I will, if someone from the department can, or prisons is prepared to speak on this amendment, I will take Representative Glazier’s comments and then I want to hear from the department on this one. Representative Glazier. [SPEAKER CHANGES] Thank you very much, Mr. Chair. And I agree completely with Representative Stam. It is a ?? crime and the other part of it is that solicitation is actually the least of the ?? crimes, it’s actually worse going up the chain to conspire with others and to attempt. And so you do want as a matter of safety to have some limitation, otherwise what’s going to happen is it’s going to be the criminal involved will have no reason not to follow through to eliminate the witness. Because there’s no differentiation in the penalty. So you effectively create almost the same penalty for the murder or whatever it may be, as you do for the solicitation and so I think for pure safety reasons he’s absolutely correct. [SPEAKER CHANGES] It’s my, well I shouldn’t really be commenting from the Chair, but I would observe one thing, that what happens in prisons, they don’t go back and make those kinds of calculations and I think you all realize that. And the other thing is I would like to hear from the department because it was my understanding this was a provision they had an interest in, if someone from the department of public safety is here, and wishes to comment? If not? And I understand the conference of DAs has a comment on this. If you will state your, I think I know who you are. If you will state [SPEAKER CHANGES] You may recognize me. I’m Laurie Dollar, chief operating officer with the department of public safety. One of the issues that the department is trying to address with this is, in many instances it is apparent that the person that is doing the solicitation may have more leverage over the person that actually perpetrates the criminal offense. We have come to learn in a number of instances that quite often those people that are engaged to commit offenses on behalf of someone that’s engaged in a criminal enterprise may not necessarily be participating in that offense for reasons of personal gain other than maintaining security over their family members or their person. So one of the issues that we had to confront in looking at this is trying to make a determination, what do you do in the situations where the actual person that perpetrates the offense is less culpable, and then what do you do in the situations where the person is more culpable? [NOISE] Hopefully this is, okay. So the other concern that the department has in this area is in many instances the person that is perpetrating the actual offense is in fact a member of the criminal enterprise who is outside the four walls of our prison facility and they are equally or more culpable for the activity that takes place, so what we think is that there needs to be flexibility with this and by allowing the greater level to be a matter to be charged that just because the person planning something may be the actual one that puts something in motion, they’re not necessarily always the individual responsible for the direct action and so that’s one reason the department thought it was significant to have the flexibility in the hands of the district attorneys out there to make a determination based on what the criminal investigation is going to lead them to conclude, about who may be more responsible for the criminal act. [SPEAKER CHANGES] Thank you, and I understand that the conference of district attorneys is prepared to comment on this. [SPEAKER CHANGES] I’m Peg Dorr with the conference of district attorneys. This is of course the assaults and the threats and the cell phone issues are direct response from the kidnaping of the prosecutor’s father that happened in Wake County. We are very interested in seeing all of these things passed, however we certainly defer to the wisdom of the committee members on the issue of the threats.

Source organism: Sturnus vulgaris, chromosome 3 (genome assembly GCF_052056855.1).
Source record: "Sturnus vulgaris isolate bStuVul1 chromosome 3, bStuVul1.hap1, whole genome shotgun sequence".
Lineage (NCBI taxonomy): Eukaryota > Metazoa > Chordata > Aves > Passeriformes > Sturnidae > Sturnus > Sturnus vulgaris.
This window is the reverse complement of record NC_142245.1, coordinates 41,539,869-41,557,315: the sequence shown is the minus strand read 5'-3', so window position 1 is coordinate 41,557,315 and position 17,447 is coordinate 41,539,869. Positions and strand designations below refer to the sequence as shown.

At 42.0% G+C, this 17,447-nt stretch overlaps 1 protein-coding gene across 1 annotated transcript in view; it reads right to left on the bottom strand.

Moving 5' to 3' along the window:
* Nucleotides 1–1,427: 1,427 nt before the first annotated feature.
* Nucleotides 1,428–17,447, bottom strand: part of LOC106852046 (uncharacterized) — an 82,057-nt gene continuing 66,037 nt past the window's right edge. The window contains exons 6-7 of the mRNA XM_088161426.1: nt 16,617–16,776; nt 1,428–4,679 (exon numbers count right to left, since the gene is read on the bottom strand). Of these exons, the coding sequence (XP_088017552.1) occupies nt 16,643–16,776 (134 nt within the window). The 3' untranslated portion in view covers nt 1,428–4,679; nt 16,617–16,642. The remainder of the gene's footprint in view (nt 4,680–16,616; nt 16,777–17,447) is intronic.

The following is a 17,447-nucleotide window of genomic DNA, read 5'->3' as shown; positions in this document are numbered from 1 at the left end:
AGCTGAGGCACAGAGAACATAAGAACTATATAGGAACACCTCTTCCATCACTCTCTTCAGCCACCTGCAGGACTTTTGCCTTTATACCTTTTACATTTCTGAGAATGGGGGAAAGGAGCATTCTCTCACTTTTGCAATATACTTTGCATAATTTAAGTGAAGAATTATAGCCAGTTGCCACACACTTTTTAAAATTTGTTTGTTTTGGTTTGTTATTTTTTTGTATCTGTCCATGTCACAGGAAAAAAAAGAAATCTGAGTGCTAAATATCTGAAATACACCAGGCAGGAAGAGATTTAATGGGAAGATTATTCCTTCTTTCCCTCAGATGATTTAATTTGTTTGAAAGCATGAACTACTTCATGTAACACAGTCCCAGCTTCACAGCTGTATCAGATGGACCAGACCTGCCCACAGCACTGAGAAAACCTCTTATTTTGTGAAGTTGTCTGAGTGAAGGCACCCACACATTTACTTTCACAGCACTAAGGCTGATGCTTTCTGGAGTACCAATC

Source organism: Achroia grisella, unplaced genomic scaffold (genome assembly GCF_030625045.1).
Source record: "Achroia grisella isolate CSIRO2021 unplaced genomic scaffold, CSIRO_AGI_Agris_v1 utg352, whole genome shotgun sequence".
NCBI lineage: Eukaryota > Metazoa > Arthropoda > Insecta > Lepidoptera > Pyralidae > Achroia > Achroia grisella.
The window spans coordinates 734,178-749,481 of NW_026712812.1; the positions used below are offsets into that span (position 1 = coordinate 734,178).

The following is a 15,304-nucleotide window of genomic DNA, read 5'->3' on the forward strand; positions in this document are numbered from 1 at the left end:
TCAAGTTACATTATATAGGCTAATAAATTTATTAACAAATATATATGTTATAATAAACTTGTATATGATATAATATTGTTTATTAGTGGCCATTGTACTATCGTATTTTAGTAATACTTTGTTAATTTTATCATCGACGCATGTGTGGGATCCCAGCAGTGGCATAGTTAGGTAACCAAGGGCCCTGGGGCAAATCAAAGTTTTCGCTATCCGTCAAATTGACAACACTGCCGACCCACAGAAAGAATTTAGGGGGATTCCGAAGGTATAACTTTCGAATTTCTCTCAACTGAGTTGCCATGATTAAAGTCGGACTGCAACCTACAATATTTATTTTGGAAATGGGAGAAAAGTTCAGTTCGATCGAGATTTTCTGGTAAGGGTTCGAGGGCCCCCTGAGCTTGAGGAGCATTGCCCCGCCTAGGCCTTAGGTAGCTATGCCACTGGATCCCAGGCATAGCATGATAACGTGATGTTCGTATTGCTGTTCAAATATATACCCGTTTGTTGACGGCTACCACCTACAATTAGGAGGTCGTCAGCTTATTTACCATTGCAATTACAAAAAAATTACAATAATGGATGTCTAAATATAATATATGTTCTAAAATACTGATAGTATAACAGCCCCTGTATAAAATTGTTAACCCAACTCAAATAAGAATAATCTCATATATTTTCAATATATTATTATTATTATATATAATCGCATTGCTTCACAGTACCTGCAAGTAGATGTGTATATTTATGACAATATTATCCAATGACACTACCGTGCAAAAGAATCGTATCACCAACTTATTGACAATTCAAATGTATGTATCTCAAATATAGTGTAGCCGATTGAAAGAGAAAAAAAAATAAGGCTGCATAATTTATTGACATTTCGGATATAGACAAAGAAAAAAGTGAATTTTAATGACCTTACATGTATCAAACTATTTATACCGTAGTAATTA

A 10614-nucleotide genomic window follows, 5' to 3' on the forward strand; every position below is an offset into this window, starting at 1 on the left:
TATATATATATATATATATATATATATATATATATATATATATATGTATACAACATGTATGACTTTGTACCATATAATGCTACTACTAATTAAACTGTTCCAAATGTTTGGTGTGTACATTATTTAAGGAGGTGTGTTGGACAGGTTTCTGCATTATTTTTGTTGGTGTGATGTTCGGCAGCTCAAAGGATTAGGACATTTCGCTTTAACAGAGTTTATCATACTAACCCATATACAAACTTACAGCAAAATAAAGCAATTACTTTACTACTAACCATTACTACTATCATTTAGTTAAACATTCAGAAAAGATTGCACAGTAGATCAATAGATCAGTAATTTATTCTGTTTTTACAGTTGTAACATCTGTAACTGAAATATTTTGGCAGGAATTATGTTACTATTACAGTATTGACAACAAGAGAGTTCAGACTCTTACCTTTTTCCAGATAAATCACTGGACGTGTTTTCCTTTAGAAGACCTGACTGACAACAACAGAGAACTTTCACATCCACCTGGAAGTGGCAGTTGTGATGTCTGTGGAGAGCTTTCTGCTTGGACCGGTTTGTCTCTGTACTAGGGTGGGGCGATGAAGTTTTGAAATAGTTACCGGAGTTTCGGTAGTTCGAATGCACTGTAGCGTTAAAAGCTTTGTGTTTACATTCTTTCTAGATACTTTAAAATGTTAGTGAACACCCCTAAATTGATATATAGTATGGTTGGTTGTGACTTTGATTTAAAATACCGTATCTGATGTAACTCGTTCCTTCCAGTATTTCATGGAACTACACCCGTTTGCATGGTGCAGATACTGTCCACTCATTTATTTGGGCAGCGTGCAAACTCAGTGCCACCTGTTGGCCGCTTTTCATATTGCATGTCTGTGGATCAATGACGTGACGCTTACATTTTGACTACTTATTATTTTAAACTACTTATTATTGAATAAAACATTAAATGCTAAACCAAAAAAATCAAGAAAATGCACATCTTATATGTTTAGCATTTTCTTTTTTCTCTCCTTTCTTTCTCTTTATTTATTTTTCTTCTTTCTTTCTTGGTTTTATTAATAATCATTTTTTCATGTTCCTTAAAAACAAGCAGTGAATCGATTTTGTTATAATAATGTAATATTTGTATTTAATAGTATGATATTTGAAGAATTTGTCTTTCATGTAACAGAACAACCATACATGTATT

...we're fine with that. [SPEAKER CHANGES] Representative Blackwell? [SPEAKER CHANGES] I have a question, if I may, for Ms. Fowler. [SPEAKER CHANGES] Ms. Fowler, if you would approach the microphone. In the interest of time, Senator... [SPEAKER CHANGES] I can go ahead and ask the question while she's walking up. This is not an area that I claim to have practiced in or to know much about it except I was told at church as recently as two weekends ago about an incident, which I understand involved the execution of an employee who I believe, I don't know all the facts, Ms. Dollar, and that's why I'm asking this question, hoping maybe you can enlighten me. But it was an execution which I was led to believe by a member, a fellow who works for DOC, related two incidents at, I believe, is it Landsdown Prison? [SPEAKER CHANGES] Lanesboro. [SPEAKER CHANGES] That an inmate who was upset with the enforcement, I believe, of the restrictions on cell phones ordered a hit on an individual who had either reported the cell phone. I think it may have been one of our guards. And that they forced that individual, people on the outside of the prison in response to what was described to me as an ordered hit, accosted the individual that they were going to hit. Had them kneel and basically executed them on the spot. I'm wondering if this is in part, I don't know whether that's factual and maybe you do, but I'm wondering if it's that kind of incident that this provision is designed to address more effectively than the existing statutory provision. [SPEAKER CHANGES] Thank you for that question, Representative Blackwell. I'm not really at liberty to speak about the merits of the circumstances that you've described. But I will tell this committee that we deal with things everyday within the Department of Public Safety that frequently span the breadth of our department and the breadth of this state in terms of the kind of criminal enterprise that's going on state wide and sometimes I feel like we need a scorecard to figure out which side different people are on. We do have issues of retaliation against our staff, both inside the prison facilities and outside the prison facilities and I think the recent incident with Assistant District Attorney Janson and her family clearly exemplifies the kind of circumstances that all the citizens in the state of North Carolina are dealing with at this point in time. And we are looking to add another potential tool out there for the district attorneys and for local law enforcement in giving them measures that might more appropriately deal with the circumstances that they're being confronted with. [SPEAKER CHANGES] Further questions from members of the committee? Representative Stam. [SPEAKER CHANGES] Speak a second time. This amendment is not for the comfort or convenience of the criminal. It's for the safety of potential victims. Do criminals calculate what's going to happen to them? Most don't, some do. So if it has deterrent effect, that assumes they calculate. If they don't calculate, raising this penalty has no deterrent effect. But if they go beyond solicitation, where they're actually planning, they may be an aider and abettor or if they actually agree with somebody they're a conspirator, or if they're actually part of the attempt. I believe attempt is one grade lower than the underlying felony, but this is talking about pure solicitation and you don't want people to go beyond the solicitation because they are already punished so much that there's not incentive to desist. So I encourage you to vote for the amendment. [SPEAKER CHANGES] You've heard from both sides on this amendment. All those in favor of the amendment, say aye. All opposed say no. Chair is unable to determine. All those in favor of the amendment, please raise your hand. ?? will count.

All those opposed. OK. The Chair is able to determine the ayes have it and the amendment is agreed to. There is another amendment that has been passed out. It is ALL-98V2, ALL-98V2 and I believe it's offered by Chairman Burr. [SPEAKER CHANGES] Thank you, Mr. Chair. I briefly explained it awhile ago. This is an amendment to add in a section that came out of the Judicial Efficiency Committee and was also requested to be added in here by Judge John and Department of Justice so we are doing just that with this amendment. I would ask for your support. [SPEAKER CHANGES] One question, Mr. Chairman. [SPEAKER CHANGES] Representative Stam's recognized. [SPEAKER CHANGES] I totally support this amendment. It's probably the greatest thing in this bill if it passes. The effective date December 1, we usually do that for new crimes to give criminals plenty of notice of what not to do. But wouldn't this be one that should go into effect just as soon as possible, if you'd be amenable to a sooner effective date? [SPEAKER CHANGES] We have a very limited amount of time, you know, that is something that could probably be taken up in technical corrections later. [SPEAKER CHANGES] Further comment on the amendment? Representative Michaux? [SPEAKER CHANGES] Yeah, I want to be sure that the authority, the defendant or his attorney, can request that that scientist be there in person. Is that still in here or did you take that out? [SPEAKER CHANGES] I believe it's still in there, if I'm not mistaken, it's still in there but I'll leave, glad to, how tell. Representative Glazier can even answer that if that's alright with the Chair. [SPEAKER CHANGES] He's sitting next to me so I trust him. [SPEAKER CHANGES] All right. [SPEAKER CHANGES] OK. I think we settled that. Further questions on the amendment? Seeing none, all those in favor of the amendment please signify by saying aye, opposed no. The ayes have it and the amendment is agreed to. There is, I believe, a final amendment being passed out. Offered by Representative Floyd. I believe this is a hand done amendment. Committee will be at ease for just a brief moment while the Sergeant-at-Arms finishes passing this amendment out. And the Chair stands corrected. There are also two additional amendments that are being worked on. These will be the final two, following the Floyd amendment, those two amendments will be the final two that we will take up here in committee before we vote. Representative Floyd is recognized to explain his amendment. [SPEAKER CHANGES] Mr. Chair, this is a very simple amendment. During the final moments, many people are put to rest. And some time when the family goes back and visits their resting place, they find that the tombstone has been turned over, kicked over, or broken and those kinds of things and it's a very sad moment. We had such two incidents and ?? over the last five years. So that's why, you know, I send forth this amendments. [SPEAKER CHANGES] I'm see...